|MadSci Network: Chemistry|
Off hand I didn't know the answer so I poked around. I remembered something like this on my graduate exam so here is the short answer. I think this will give you what you want if not let me know.
Wavefunction overlap 1D particle in a box (the equation is given on the website)
Quoted from the website:
"You can easily show that the overlap of different wavefunctions is necessarily zero. Consider, for example, if øm and øn have different symmetries their product will be antisymmetric and the integral will vanish. Different arguments are required for wavefunctions of the same symmetry type, but the result is the same. S = 0 if 'm' and 'n' are different.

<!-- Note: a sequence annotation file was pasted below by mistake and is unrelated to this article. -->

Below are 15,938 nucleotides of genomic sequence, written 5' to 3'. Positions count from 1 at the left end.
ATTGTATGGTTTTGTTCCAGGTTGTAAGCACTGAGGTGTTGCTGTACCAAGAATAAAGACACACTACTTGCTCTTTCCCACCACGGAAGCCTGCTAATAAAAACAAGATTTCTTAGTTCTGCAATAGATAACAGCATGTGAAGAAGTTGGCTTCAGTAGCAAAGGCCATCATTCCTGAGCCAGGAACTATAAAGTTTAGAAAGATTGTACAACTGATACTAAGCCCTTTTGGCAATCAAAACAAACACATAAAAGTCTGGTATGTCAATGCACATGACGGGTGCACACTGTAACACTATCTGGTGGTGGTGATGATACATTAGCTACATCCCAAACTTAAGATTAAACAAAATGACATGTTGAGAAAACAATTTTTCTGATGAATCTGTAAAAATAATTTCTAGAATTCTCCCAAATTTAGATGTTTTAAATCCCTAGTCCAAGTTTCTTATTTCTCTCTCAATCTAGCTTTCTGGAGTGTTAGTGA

We indicate the 'no overlap' property of wavefunctions by saying they are 'orthogonal.' Valid wavefunctions with different quantum numbers must always be orthogonal.
Note that a wavefunction can never be orthogonal to itself. Setting m = n makes the overlap integral identical to the normalization integral, i.e., Smm = 1."
Also some handy references:
Physical Chemistry, 7th Edition, Peter Atkins and Julio de Paula Applied Mathematics for Physical Chemistry by James R. Barrante
Try the links in the MadSci Library for more information on Chemistry.